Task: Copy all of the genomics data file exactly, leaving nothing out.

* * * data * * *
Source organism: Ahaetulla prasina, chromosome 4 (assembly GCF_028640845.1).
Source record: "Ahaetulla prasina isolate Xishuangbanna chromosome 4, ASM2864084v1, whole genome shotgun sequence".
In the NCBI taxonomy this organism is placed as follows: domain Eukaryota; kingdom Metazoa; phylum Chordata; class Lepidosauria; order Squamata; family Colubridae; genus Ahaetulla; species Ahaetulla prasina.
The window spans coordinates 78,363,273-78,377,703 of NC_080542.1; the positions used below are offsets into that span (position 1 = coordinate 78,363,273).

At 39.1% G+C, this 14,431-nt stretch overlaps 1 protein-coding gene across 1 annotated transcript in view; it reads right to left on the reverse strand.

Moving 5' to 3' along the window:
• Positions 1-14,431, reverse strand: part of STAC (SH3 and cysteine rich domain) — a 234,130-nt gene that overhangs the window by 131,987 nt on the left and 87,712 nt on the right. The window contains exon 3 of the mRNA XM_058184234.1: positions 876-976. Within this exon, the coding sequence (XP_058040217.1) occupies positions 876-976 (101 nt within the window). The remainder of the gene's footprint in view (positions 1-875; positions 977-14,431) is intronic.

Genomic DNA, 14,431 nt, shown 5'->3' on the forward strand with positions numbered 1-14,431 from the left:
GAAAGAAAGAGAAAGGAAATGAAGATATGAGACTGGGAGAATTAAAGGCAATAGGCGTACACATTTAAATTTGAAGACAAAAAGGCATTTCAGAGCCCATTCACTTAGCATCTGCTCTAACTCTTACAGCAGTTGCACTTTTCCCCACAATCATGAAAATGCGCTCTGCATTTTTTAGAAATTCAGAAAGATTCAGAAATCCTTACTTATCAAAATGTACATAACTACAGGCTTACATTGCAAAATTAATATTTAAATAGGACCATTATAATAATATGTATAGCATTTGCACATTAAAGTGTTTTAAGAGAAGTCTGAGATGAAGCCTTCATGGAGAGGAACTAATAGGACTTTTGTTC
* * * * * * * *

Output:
Source organism: Ahaetulla prasina, chromosome 4 (assembly GCF_028640845.1).
Source record: "Ahaetulla prasina isolate Xishuangbanna chromosome 4, ASM2864084v1, whole genome shotgun sequence".
In the NCBI taxonomy this organism is placed as follows: domain Eukaryota; kingdom Metazoa; phylum Chordata; class Lepidosauria; order Squamata; family Colubridae; genus Ahaetulla; species Ahaetulla prasina.
The window spans coordinates 78,363,273-78,377,703 of NC_080542.1; the positions used below are offsets into that span (position 1 = coordinate 78,363,273).

At 39.1% G+C, this 14,431-nt stretch overlaps 1 protein-coding gene across 1 annotated transcript in view; it reads right to left on the reverse strand.

Moving 5' to 3' along the window:
• Positions 1-14,431, reverse strand: part of STAC (SH3 and cysteine rich domain) — a 234,130-nt gene that overhangs the window by 131,987 nt on the left and 87,712 nt on the right. The window contains exon 3 of the mRNA XM_058184234.1: positions 876-976. Within this exon, the coding sequence (XP_058040217.1) occupies positions 876-976 (101 nt within the window). The remainder of the gene's footprint in view (positions 1-875; positions 977-14,431) is intronic.

Genomic DNA, 14,431 nt, shown 5'->3' on the forward strand with positions numbered 1-14,431 from the left:
GAAAGAAAGAGAAAGGAAATGAAGATATGAGACTGGGAGAATTAAAGGCAATAGGCGTACACATTTAAATTTGAAGACAAAAAGGCATTTCAGAGCCCATTCACTTAGCATCTGCTCTAACTCTTACAGCAGTTGCACTTTTCCCCACAATCATGAAAATGCGCTCTGCATTTTTTAGAAATTCAGAAAGATTCAGAAATCCTTACTTATCAAAATGTACATAACTACAGGCTTACATTGCAAAATTAATATTTAAATAGGACCATTATAATAATATGTATAGCATTTGCACATTAAAGTGTTTTAAGAGAAGTCTGAGATGAAGCCTTCATGGAGAGGAACTAATAGGACTTTTGTTC